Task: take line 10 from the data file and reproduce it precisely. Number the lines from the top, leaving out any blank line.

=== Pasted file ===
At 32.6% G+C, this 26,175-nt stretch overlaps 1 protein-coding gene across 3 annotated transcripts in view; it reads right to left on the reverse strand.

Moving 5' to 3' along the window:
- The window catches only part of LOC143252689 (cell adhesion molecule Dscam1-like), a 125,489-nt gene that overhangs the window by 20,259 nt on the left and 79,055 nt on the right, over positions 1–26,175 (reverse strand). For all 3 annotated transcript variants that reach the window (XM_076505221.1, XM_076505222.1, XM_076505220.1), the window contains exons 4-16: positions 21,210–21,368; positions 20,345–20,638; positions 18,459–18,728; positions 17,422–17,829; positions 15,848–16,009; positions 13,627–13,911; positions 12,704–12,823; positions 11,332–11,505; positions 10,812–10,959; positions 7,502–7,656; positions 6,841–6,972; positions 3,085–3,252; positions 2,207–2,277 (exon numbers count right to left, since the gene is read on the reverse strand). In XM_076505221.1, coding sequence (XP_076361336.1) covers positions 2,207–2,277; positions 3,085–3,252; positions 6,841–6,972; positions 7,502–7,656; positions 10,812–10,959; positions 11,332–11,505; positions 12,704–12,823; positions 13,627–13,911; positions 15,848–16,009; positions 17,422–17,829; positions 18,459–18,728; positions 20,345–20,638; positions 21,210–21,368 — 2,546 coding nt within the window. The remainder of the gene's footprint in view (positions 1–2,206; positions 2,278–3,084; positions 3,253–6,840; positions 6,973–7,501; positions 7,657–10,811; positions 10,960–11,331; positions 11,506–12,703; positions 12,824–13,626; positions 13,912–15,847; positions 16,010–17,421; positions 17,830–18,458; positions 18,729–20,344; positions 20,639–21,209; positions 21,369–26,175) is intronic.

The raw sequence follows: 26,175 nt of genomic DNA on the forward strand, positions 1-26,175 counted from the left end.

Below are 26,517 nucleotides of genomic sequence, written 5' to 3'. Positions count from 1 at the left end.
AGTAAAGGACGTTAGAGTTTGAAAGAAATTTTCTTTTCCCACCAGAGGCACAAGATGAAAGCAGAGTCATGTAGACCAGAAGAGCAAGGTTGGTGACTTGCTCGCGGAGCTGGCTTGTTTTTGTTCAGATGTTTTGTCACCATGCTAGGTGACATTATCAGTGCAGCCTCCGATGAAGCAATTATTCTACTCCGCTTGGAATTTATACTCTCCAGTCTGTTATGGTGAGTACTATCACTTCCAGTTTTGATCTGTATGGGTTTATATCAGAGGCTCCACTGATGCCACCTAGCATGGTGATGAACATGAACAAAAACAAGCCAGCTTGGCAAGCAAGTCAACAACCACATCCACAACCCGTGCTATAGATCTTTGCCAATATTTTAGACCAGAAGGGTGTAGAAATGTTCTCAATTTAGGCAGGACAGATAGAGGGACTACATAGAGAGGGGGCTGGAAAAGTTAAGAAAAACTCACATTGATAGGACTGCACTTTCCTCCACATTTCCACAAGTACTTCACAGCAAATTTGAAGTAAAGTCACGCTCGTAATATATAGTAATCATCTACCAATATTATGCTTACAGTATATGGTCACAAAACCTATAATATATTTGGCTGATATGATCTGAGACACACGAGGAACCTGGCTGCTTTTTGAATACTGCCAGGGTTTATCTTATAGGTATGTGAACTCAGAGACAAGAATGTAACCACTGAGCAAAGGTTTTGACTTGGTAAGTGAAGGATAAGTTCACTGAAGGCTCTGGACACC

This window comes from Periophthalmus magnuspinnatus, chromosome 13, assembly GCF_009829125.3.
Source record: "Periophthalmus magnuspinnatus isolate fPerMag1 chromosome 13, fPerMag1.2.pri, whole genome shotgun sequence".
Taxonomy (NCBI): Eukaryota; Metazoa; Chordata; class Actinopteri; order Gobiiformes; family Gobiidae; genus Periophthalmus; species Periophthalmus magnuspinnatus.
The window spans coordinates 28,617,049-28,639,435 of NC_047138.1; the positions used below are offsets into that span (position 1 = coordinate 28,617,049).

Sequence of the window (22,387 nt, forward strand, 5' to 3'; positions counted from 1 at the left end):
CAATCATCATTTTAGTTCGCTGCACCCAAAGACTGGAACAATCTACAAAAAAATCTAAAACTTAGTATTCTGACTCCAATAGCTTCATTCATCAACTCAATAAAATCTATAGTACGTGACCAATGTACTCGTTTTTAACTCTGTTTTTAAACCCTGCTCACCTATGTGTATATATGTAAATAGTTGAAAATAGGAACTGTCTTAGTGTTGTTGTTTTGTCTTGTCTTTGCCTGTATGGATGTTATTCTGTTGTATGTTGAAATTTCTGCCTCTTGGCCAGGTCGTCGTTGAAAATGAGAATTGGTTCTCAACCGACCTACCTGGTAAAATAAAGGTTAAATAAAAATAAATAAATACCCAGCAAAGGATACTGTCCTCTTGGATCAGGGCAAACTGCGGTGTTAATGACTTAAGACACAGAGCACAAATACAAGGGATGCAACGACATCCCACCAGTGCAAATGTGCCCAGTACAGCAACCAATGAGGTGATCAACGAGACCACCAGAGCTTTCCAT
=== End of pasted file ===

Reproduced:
The window spans coordinates 28,617,049-28,639,435 of NC_047138.1; the positions used below are offsets into that span (position 1 = coordinate 28,617,049).